What’s your proudest modelling moment?
The first time I was on a real magazine! I’ve been in a few online magazines and my pictures have circulated a lot of random internet sites – but to actually hold a real life magazine with my images on the front cover was amazing. It’s not like it was Vogue but I was so pleased.
What’s your biggest modelling claim to fame?
I came really close into getting in this year’s Britain’s Next Top Model house, but sadly didn’t quite make the cut for the last part of the process – next year, that will be different. A piece of my audition video was featured on the television show – along with a shot of my feet from the physical interview which means I can also say I’ve been on TV. A literal 5 seconds of fame.
Have you got any funny stories to share?
There was one time where I turned up for a photoshoot that had been booked by an agency, so I was working with a middle man between me and the client. When I turned up, it was a designer who wanted photos for her new website – but she hadn’t booked a photographer as she wanted to take the pictures on her iPad. It got sorted out in the end; but I couldn’t stop laughing to myself when she started test shooting on the tablet. It was just one of those ‘expectations vs. reality’ moments at the start of my modelling career that really got me. I didn’t work with that agency much more after that.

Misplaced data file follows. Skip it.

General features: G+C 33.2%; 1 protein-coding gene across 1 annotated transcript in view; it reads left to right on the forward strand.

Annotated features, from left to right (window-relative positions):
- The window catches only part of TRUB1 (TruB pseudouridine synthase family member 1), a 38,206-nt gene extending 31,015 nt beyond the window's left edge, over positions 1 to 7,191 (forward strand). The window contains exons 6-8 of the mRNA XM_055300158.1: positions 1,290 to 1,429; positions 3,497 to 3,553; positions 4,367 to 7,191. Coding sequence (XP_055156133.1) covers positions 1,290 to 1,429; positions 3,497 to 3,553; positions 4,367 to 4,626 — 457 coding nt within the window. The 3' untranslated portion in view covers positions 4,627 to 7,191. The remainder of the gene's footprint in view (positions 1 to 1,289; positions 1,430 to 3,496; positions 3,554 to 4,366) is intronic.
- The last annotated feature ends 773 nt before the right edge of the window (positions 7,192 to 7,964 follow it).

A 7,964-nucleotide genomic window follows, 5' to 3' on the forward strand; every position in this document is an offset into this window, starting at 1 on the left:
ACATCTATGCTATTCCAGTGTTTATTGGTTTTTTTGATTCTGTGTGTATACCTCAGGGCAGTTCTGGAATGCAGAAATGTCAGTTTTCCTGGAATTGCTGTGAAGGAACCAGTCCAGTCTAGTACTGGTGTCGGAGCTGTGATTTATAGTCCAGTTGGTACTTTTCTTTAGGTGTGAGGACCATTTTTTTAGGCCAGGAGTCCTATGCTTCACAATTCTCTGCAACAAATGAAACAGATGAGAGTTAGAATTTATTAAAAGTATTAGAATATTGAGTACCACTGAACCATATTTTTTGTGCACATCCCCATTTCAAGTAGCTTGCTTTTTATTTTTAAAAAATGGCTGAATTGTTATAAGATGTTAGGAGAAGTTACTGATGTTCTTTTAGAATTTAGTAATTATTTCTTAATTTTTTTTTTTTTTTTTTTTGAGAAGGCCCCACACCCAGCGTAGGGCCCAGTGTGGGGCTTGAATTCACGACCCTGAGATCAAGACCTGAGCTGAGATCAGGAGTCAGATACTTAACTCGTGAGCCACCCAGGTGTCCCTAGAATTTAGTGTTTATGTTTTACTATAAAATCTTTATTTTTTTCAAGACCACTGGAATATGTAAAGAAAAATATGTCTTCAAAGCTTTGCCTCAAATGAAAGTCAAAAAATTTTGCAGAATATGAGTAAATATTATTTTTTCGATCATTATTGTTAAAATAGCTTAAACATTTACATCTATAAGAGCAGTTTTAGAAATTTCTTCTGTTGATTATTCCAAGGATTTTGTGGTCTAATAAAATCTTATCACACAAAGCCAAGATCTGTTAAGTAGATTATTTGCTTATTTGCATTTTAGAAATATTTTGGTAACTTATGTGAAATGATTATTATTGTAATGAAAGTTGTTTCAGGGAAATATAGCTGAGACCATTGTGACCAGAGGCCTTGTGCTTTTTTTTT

Is it ever difficult to juggle studying with a modelling career?
I tend to work in the breaks from uni and treat each as a separate commitment. It saves me stressing about studying and fitting in dates around lectures and seminars – and means that I work hard whilst in Southampton so I have the free time at home to do what I want. That doesn’t mean I would turn down work at uni, just I’ve found a routine that works for me at the moment.
How do new friends react when they find out what you do?
As I’m not a full time model and a lot of the work I do is for pleasure rather than business; I don’t really see it as a big deal – and my friends just treat me as the same old loser they’ve known for years. They’re super supportive and lovely about it, but don’t let me get a big head about anything like friends should! New people tend to think it’s pretty cool until they get to know me better and realise just how uncoordinated, goofy and loud I am – then they just seem a little confused how the two come together!
Any future plans?
Well, at the moment I suppose to just finish my degree without having some sort of break down and continue what I’m doing to the best of my ability. I’m about to head off on a semester abroad to Sydney, Australia. After that I’ll really have to think about post-university life, and I know I want to work in the film industry. I’d love to make a proper career out of modelling but it is definitely one of those things that you need a massive amount of luck and genetics combined with hard work; I have a whole lot of the latter to give but the other two are a little out of my control! I am going to do it for as long as I physically can, and as long as the work is there – and maybe with a bit of luck, it’ll turn into something bigger and better in the future. I’m very happy with what I’ve achieved so far, but there’s always progress to be made. Only way to find out is to keep on working!